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I am not good at timing my cooking. I had grand plans for these potstickers to be part of an all day sporadic eating event during the NFL championship games. We’d eat potstickers in the first game, hot and sour soup at the beginning of the second game, and dessert sometime later. But my timing is so bad that I ended up sitting down with a plate full of potstickers right during halftime of the first game. Boring!

My plan got another wrench thrown in it after our first plate of potstickers, when we looked at each other and both said “we want more!” It’s always like that when I make potstickers – neither of us can ever get enough!

Another thing that’s great about potstickers is that they adapt to your schedule. You can make the filling and then forget about it until you’re ready, even if it isn’t until the next day. You can fill the potstickers and then forget about them for months! This time, I filled enough for our first serving, and then filled some more when we decided that we absolutely had to have more. I left the rest of the filling in the fridge overnight, formed more dumplings the next afternoon, and steamed them when we wanted to eat dinner. I was planning on freezing some for later, but it was clear early on that that wasn’t happening.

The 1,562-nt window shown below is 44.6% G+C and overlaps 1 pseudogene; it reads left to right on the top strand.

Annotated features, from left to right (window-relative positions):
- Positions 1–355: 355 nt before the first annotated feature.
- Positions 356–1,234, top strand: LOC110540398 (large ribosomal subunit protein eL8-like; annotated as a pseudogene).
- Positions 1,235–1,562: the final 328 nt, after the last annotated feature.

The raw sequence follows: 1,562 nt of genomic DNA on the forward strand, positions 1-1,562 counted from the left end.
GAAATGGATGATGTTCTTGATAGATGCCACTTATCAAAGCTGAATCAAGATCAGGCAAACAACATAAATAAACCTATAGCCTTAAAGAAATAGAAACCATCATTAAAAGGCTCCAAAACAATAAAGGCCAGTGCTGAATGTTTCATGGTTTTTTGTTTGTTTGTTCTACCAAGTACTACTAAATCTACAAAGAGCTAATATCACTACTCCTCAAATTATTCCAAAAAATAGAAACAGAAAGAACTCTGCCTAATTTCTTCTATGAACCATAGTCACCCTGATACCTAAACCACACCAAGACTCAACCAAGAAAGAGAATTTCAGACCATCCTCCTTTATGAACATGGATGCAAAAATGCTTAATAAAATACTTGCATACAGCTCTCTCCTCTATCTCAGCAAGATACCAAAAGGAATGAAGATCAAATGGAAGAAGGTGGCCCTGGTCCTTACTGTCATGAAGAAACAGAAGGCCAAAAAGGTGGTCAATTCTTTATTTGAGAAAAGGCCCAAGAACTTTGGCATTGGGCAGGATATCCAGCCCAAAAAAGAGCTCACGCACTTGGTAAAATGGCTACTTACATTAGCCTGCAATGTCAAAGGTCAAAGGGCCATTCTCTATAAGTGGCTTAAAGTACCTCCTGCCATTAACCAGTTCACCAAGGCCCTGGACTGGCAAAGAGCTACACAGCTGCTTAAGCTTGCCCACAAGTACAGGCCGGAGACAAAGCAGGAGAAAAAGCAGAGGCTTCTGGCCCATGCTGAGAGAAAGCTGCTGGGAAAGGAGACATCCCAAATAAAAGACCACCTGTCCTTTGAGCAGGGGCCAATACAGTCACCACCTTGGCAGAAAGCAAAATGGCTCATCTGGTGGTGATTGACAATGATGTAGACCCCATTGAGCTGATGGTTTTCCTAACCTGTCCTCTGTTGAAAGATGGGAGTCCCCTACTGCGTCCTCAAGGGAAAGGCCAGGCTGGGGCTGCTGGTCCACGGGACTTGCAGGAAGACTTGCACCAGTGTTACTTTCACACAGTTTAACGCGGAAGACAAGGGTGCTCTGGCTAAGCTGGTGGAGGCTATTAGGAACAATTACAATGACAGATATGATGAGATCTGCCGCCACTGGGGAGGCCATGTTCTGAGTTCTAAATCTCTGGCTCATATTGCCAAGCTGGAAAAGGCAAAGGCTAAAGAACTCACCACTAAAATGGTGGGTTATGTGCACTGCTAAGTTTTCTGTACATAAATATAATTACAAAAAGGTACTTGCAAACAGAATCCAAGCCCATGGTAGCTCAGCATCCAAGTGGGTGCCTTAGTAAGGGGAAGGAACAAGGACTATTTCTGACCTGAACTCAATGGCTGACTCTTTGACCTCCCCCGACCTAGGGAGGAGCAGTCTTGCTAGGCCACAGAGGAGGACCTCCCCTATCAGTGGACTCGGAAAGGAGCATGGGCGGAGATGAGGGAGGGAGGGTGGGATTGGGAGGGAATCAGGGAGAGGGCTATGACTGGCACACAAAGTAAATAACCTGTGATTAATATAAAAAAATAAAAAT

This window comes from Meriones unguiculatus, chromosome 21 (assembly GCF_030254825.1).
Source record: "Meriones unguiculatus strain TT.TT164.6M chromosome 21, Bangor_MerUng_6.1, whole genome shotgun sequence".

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And you know what else? They’re actually healthy. Look at those ingredients – 3 cups minced cabbage, scallions, egg whites. Two tablespoons of oil in the whole thing, and to be honest, you won’t need that much with a good nonstick pan. I bet I only used a few teaspoons. So we can eat all we want!

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Pork and Cabbage Dumplings – Wor Tip (from Cooks Illustrated)

We prefer to use gyoza wrappers. You can substitute wonton wrappers, but the cooking time in step 4 will be reduced from 10 minutes to 5 or 6 minutes and note that the yield will increase to 40 potstickers (see chart below Step 4 for more information). These dumplings, also known as potstickers, are best served hot from the skillet; we recommend that you serve the first batch immediately, then cook the second batch. To freeze, place filled, uncooked dumplings in the freezer in a single layer on a plate until frozen, then transfer to a storage bag. There’s no need to thaw frozen dumplings; just proceed with the recipe.